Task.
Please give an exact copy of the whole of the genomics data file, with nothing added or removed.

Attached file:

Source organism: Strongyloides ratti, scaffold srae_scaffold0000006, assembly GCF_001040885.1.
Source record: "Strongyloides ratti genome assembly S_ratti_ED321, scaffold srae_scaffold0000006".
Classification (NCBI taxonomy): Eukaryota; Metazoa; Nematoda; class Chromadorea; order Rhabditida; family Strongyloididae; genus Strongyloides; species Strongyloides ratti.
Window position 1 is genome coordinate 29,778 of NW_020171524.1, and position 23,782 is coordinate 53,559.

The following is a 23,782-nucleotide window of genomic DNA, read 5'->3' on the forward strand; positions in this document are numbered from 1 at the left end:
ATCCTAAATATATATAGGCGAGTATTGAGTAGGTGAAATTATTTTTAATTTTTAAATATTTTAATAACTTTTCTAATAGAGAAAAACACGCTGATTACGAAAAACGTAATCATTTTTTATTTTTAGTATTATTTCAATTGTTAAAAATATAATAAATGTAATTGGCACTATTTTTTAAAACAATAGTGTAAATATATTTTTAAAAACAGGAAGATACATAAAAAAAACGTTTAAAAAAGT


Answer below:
Source organism: Strongyloides ratti, scaffold srae_scaffold0000006, assembly GCF_001040885.1.
Source record: "Strongyloides ratti genome assembly S_ratti_ED321, scaffold srae_scaffold0000006".
Classification (NCBI taxonomy): Eukaryota; Metazoa; Nematoda; class Chromadorea; order Rhabditida; family Strongyloididae; genus Strongyloides; species Strongyloides ratti.
Window position 1 is genome coordinate 29,778 of NW_020171524.1, and position 23,782 is coordinate 53,559.

The following is a 23,782-nucleotide window of genomic DNA, read 5'->3' on the forward strand; positions in this document are numbered from 1 at the left end:
ATCCTAAATATATATAGGCGAGTATTGAGTAGGTGAAATTATTTTTAATTTTTAAATATTTTAATAACTTTTCTAATAGAGAAAAACACGCTGATTACGAAAAACGTAATCATTTTTTATTTTTAGTATTATTTCAATTGTTAAAAATATAATAAATGTAATTGGCACTATTTTTTAAAACAATAGTGTAAATATATTTTTAAAAACAGGAAGATACATAAAAAAAACGTTTAAAAAAGT